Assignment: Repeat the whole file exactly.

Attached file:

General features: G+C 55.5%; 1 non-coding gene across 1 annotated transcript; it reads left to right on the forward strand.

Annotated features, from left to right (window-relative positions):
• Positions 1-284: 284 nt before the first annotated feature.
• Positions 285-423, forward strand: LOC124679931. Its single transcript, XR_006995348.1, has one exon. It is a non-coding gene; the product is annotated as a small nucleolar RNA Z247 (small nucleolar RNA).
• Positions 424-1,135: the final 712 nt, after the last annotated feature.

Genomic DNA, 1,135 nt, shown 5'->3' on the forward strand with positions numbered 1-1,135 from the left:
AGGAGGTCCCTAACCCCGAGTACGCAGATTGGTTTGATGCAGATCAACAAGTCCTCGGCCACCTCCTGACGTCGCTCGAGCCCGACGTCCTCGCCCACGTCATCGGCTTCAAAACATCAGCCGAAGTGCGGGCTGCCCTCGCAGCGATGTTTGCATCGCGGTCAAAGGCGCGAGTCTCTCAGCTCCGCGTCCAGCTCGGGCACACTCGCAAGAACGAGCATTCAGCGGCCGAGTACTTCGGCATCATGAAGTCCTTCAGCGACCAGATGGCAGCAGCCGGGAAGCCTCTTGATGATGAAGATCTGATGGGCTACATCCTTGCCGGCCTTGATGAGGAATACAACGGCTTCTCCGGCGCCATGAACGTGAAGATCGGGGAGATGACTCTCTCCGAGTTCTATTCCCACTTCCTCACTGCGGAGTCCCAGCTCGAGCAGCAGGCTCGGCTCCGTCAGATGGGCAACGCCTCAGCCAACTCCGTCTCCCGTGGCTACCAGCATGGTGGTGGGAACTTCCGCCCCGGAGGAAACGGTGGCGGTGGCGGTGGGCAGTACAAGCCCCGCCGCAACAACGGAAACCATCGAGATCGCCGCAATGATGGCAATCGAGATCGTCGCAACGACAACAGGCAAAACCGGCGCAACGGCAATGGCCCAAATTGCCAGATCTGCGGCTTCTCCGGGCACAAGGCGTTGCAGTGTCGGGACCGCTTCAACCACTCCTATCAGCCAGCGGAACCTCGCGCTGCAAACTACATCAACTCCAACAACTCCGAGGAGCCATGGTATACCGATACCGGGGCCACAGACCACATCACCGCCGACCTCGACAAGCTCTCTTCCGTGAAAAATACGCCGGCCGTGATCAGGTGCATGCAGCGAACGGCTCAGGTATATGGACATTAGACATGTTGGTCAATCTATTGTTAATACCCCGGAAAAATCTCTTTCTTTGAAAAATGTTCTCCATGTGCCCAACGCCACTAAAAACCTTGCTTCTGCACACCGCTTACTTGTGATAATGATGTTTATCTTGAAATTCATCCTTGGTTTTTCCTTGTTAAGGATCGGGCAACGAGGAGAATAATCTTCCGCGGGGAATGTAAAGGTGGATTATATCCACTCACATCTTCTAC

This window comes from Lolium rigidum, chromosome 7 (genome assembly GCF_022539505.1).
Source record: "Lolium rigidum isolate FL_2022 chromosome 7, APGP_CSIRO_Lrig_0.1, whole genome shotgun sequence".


General features: G+C 55.5%; 1 non-coding gene across 1 annotated transcript; it reads left to right on the forward strand.

Annotated features, from left to right (window-relative positions):
• Positions 1-284: 284 nt before the first annotated feature.
• Positions 285-423, forward strand: LOC124679931. Its single transcript, XR_006995348.1, has one exon. It is a non-coding gene; the product is annotated as a small nucleolar RNA Z247 (small nucleolar RNA).
• Positions 424-1,135: the final 712 nt, after the last annotated feature.

Genomic DNA, 1,135 nt, shown 5'->3' on the forward strand with positions numbered 1-1,135 from the left:
AGGAGGTCCCTAACCCCGAGTACGCAGATTGGTTTGATGCAGATCAACAAGTCCTCGGCCACCTCCTGACGTCGCTCGAGCCCGACGTCCTCGCCCACGTCATCGGCTTCAAAACATCAGCCGAAGTGCGGGCTGCCCTCGCAGCGATGTTTGCATCGCGGTCAAAGGCGCGAGTCTCTCAGCTCCGCGTCCAGCTCGGGCACACTCGCAAGAACGAGCATTCAGCGGCCGAGTACTTCGGCATCATGAAGTCCTTCAGCGACCAGATGGCAGCAGCCGGGAAGCCTCTTGATGATGAAGATCTGATGGGCTACATCCTTGCCGGCCTTGATGAGGAATACAACGGCTTCTCCGGCGCCATGAACGTGAAGATCGGGGAGATGACTCTCTCCGAGTTCTATTCCCACTTCCTCACTGCGGAGTCCCAGCTCGAGCAGCAGGCTCGGCTCCGTCAGATGGGCAACGCCTCAGCCAACTCCGTCTCCCGTGGCTACCAGCATGGTGGTGGGAACTTCCGCCCCGGAGGAAACGGTGGCGGTGGCGGTGGGCAGTACAAGCCCCGCCGCAACAACGGAAACCATCGAGATCGCCGCAATGATGGCAATCGAGATCGTCGCAACGACAACAGGCAAAACCGGCGCAACGGCAATGGCCCAAATTGCCAGATCTGCGGCTTCTCCGGGCACAAGGCGTTGCAGTGTCGGGACCGCTTCAACCACTCCTATCAGCCAGCGGAACCTCGCGCTGCAAACTACATCAACTCCAACAACTCCGAGGAGCCATGGTATACCGATACCGGGGCCACAGACCACATCACCGCCGACCTCGACAAGCTCTCTTCCGTGAAAAATACGCCGGCCGTGATCAGGTGCATGCAGCGAACGGCTCAGGTATATGGACATTAGACATGTTGGTCAATCTATTGTTAATACCCCGGAAAAATCTCTTTCTTTGAAAAATGTTCTCCATGTGCCCAACGCCACTAAAAACCTTGCTTCTGCACACCGCTTACTTGTGATAATGATGTTTATCTTGAAATTCATCCTTGGTTTTTCCTTGTTAAGGATCGGGCAACGAGGAGAATAATCTTCCGCGGGGAATGTAAAGGTGGATTATATCCACTCACATCTTCTAC

This window comes from Lolium rigidum, chromosome 7 (genome assembly GCF_022539505.1).
Source record: "Lolium rigidum isolate FL_2022 chromosome 7, APGP_CSIRO_Lrig_0.1, whole genome shotgun sequence".